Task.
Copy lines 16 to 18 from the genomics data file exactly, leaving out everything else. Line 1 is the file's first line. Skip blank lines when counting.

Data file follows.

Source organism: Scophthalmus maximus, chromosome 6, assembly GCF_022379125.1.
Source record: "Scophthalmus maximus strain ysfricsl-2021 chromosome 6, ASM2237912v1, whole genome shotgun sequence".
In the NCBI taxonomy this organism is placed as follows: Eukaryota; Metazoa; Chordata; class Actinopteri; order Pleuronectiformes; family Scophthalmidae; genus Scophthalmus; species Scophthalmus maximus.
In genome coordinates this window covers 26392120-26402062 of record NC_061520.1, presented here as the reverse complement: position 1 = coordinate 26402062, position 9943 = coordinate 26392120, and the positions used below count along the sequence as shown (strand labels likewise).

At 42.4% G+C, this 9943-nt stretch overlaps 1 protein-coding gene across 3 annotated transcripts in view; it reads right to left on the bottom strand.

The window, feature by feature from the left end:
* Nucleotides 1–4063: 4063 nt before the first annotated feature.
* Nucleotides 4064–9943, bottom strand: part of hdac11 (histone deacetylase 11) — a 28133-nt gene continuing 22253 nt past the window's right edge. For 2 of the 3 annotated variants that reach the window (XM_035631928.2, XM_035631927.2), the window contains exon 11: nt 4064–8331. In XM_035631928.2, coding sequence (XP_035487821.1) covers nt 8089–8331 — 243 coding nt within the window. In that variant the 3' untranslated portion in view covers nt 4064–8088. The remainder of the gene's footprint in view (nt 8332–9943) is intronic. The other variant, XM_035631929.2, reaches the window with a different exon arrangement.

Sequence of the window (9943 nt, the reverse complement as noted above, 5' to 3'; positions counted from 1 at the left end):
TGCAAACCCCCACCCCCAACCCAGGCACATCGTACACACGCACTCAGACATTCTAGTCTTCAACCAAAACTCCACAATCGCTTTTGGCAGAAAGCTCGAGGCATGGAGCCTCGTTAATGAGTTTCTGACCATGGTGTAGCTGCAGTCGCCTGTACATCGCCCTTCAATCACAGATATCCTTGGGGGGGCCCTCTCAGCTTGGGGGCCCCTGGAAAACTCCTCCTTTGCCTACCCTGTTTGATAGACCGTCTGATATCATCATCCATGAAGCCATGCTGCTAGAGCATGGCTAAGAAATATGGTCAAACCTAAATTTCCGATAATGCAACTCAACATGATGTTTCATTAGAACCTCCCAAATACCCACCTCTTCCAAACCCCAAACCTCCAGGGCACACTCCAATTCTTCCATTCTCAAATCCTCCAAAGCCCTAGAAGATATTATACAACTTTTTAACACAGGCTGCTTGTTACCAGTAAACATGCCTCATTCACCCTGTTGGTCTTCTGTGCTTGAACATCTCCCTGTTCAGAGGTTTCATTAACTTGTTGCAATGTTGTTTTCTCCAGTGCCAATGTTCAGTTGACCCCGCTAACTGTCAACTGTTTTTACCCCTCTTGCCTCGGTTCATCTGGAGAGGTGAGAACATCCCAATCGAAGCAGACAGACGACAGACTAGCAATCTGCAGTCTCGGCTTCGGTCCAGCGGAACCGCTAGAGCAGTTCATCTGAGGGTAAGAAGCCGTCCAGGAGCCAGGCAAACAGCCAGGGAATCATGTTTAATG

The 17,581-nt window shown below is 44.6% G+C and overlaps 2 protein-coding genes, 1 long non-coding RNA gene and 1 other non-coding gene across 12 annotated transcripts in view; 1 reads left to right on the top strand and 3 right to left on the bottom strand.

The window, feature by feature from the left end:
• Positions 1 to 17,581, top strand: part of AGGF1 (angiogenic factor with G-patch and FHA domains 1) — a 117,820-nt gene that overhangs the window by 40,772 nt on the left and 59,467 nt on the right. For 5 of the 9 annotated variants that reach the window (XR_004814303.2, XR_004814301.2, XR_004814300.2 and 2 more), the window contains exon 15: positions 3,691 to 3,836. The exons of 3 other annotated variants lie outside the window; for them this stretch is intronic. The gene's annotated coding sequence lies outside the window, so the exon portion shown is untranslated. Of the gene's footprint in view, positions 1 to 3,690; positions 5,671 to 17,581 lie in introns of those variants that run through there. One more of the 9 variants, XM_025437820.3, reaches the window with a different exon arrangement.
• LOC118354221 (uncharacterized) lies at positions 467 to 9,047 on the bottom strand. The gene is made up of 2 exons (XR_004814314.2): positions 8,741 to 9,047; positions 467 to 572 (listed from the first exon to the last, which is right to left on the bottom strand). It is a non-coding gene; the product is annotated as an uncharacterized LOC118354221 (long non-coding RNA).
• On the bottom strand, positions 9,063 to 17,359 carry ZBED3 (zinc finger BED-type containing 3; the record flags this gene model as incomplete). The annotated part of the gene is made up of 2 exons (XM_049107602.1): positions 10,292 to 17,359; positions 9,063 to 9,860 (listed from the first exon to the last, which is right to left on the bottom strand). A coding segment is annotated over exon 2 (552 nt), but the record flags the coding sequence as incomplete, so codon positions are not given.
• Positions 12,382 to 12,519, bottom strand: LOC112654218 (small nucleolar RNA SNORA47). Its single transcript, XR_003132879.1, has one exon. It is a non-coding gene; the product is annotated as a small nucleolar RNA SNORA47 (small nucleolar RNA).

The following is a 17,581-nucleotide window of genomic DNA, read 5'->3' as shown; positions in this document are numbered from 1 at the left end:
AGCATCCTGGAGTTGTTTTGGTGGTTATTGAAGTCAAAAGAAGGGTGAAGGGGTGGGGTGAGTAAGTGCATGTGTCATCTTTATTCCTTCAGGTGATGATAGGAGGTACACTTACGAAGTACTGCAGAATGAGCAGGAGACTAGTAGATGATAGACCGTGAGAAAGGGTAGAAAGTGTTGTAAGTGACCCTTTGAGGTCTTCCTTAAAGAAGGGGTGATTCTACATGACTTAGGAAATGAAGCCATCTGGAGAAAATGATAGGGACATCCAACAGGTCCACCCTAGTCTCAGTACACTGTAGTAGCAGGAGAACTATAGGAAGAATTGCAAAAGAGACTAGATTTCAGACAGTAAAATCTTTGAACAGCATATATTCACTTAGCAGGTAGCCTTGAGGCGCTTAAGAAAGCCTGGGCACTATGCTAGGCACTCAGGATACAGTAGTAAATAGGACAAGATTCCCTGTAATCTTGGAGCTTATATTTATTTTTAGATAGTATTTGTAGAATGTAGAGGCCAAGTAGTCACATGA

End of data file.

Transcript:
• Positions 12,382 to 12,519, bottom strand: LOC112654218 (small nucleolar RNA SNORA47). Its single transcript, XR_003132879.1, has one exon. It is a non-coding gene; the product is annotated as a small nucleolar RNA SNORA47 (small nucleolar RNA).

The following is a 17,581-nucleotide window of genomic DNA, read 5'->3' as shown; positions in this document are numbered from 1 at the left end:
AGCATCCTGGAGTTGTTTTGGTGGTTATTGAAGTCAAAAGAAGGGTGAAGGGGTGGGGTGAGTAAGTGCATGTGTCATCTTTATTCCTTCAGGTGATGATAGGAGGTACACTTACGAAGTACTGCAGAATGAGCAGGAGACTAGTAGATGATAGACCGTGAGAAAGGGTAGAAAGTGTTGTAAGTGACCCTTTGAGGTCTTCCTTAAAGAAGGGGTGATTCTACATGACTTAGGAAATGAAGCCATCTGGAGAAAATGATAGGGACATCCAACAGGTCCACCCTAGTCTCAGTACACTGTAGTAGCAGGAGAACTATAGGAAGAATTGCAAAAGAGACTAGATTTCAGACAGTAAAATCTTTGAACAGCATATATTCACTTAGCAGGTAGCCTTGAGGCGCTTAAGAAAGCCTGGGCACTATGCTAGGCACTCAGGATACAGTAGTAAATAGGACAAGATTCCCTGTAATCTTGGAGCTTATATTTATTTTTAGATAGTATTTGTAGAATGTAGAGGCCAAGTAGTCACATGA